France Savours Return Of Cafes And Restaurants

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French cafes and restaurants reopened their doors Tuesday as the country took its latest step out of coronavirus lockdown, with clients seizing the chance to bask on sunny terraces after 10 weeks of closures to fight the outbreak.

"I've missed this so much... we're social animals, after all!" said Rachida, 70, who sipped an espresso while her grandson enjoyed a lemonade at her local cafe in Romainville, a Paris suburb.

There were similar scenes across the country, with nearly every server and many customers wearing face masks at tables kept at least one metre (three feet) apart new under government regulations.

"I'm almost overwhelmed," Martine Depagniat, wearing a beige face mask and sunglasses, said at the Cafe de la Comedie in Paris, just across the street from the Louvre Museum where she works.

"I think people really need a return to normal, even though there's still a bit of nervousness," she said.

In and around Paris, where the coronavirus remains more active than in the rest of mainland France, cafes, bars and restaurants will be limited to outside terraces In and around Paris, where the coronavirus remains more active than in the rest of mainland France, cafes, bars and restaurants will be limited to outside terraces  AFP / BERTRAND GUAY

Although the daily number of COVID-19 deaths in France has fallen steadily, the government says contagion risks remain high in the Paris region, where only outdoor seating and takeout is allowed at restaurants, and dining rooms remain closed.

But in the rest of the country cafes and restaurants are fully open. Some even welcomed customers at the stroke of midnight to celebrate their newfound freedom under a further relaxation of lockdown rules.

All of France's beaches can also reopen Tuesday All of France's beaches can also reopen Tuesday  AFP / VALERY HACHE

"We're leaving our confinement, to rediscover the pleasures and good times spent together," said Frederic de Boulois, president of a regional hotel association in Nantes, western France. He was speaking from the aptly named Prison du Bouffay, a restaurant that sits atop a former mediaeval dungeon.

At the Cafe de Flore, a Left Bank institution in the French capital, waiter Philippe Da Cruz wore a surgical mask over his black vest and impeccably knotted tie as he chatted with clients.

"They're incredibly happy to be back, doing everyday things," he said. "The real deconfinement is now beginning."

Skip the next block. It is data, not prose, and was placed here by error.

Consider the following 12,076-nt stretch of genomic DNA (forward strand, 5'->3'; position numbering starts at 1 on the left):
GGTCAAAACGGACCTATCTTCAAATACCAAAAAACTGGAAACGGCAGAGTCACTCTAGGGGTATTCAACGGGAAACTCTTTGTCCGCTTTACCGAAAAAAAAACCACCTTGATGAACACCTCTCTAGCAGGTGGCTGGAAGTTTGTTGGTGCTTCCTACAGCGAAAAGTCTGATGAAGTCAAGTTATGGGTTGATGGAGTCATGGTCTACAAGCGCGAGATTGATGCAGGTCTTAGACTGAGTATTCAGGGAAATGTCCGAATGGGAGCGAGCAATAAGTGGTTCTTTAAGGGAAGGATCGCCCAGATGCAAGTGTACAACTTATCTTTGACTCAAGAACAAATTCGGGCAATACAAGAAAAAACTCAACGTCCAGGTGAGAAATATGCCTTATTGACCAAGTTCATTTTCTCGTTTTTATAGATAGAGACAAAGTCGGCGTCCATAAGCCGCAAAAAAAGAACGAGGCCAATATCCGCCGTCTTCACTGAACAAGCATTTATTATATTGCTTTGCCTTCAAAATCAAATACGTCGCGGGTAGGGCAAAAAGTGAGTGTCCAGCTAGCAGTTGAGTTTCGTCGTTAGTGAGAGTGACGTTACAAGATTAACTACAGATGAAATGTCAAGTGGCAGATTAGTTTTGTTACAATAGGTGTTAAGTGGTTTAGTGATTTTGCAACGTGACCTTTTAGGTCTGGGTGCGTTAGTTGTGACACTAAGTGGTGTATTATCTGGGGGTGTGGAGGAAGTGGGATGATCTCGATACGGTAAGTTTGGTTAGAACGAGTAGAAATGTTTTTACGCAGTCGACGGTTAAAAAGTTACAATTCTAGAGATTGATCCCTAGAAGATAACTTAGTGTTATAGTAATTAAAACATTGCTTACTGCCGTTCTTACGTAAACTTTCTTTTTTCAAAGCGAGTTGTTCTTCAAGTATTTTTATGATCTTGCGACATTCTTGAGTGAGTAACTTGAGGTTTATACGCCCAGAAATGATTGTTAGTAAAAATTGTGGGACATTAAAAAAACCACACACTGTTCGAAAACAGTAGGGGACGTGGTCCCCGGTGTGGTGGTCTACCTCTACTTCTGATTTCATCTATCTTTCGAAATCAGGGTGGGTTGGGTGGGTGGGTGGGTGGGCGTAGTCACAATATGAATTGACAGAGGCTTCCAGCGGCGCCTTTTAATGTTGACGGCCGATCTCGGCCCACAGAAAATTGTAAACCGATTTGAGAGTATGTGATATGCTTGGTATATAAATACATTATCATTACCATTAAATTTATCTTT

French people can again 'live a life which is almost normal', the prime minister said last week French people can again 'live a life which is almost normal', the prime minister said last week  AFP / Ludovic MARIN

The sentiment was shared by President Emmanuel Macron, who tweeted that "The reopening of cafes, hotels and restaurants marks the return of happy days!"

DJs, music, yelling in the kitchen... At midnight and one minute, La Prison du Bouffay restaurant in Nantes reopens its doors and celebrates the end of confinement. Customers waiting outside respected floor markings for social distancing. DJs, music, yelling in the kitchen... At midnight and one minute, La Prison du Bouffay restaurant in Nantes reopens its doors and celebrates the end of confinement. Customers waiting outside respected floor markings for social distancing.  AFPTV / Pierre BUSSIERE

The government credits its strict lockdown, which lasted from March 17 to May 11, with saving thousands of lives by relieving pressure on hospitals, but it is eager to restart an economy devastated by the measures.

Finance Minister Bruno Le Maire said Tuesday that the economy could shrink 11 percent this year, worse than the eight percent expected just a few weeks ago. The recession could force numerous companies into bankruptcy.

"Get everyone working and try to limit a jobless rate that is going to rise: That is what's at stake for France in the coming months," he told RTL radio -- before heading out for a coffee at a restaurant near the Place de la Bastille in Paris.

In the capital, officials have closed off several streets so that bars and restaurants can install more outdoor seating, and are allowing owners to spread out more on sidewalks and even in parking spaces.

"We're hoping the weather will stay good, because all we have are the terraces," said Petro Jaupi, owner of the Auberge de la Butte in the picturesque Butte aux Cailles neighbourhood of Paris.

"We also hope that clients will be confident enough to come back," he said.

Parks and beaches reopened over the weekend, and more classes in primary and middle schools are now welcoming students countrywide, as well as high schools in the so-called "green zones" were the outbreak has been contained.

Class size has been limited to just 15 students, however, meaning thousands of children still have to work from home.

Public gatherings of more than 10 people remain banned until June 21, and people still have to wear masks in public transport and in the vast majority of stores.

But as of Tuesday, people are also allowed to travel more than 100 kilometres (60 miles) from home, prompting a collective sigh of relief from the tourism sector.

France's StopCovid mobile app, a voluntary system designed to alert users if they have been in close proximity of someone who has tested positive for the virus, is set to be made available Tuesday.

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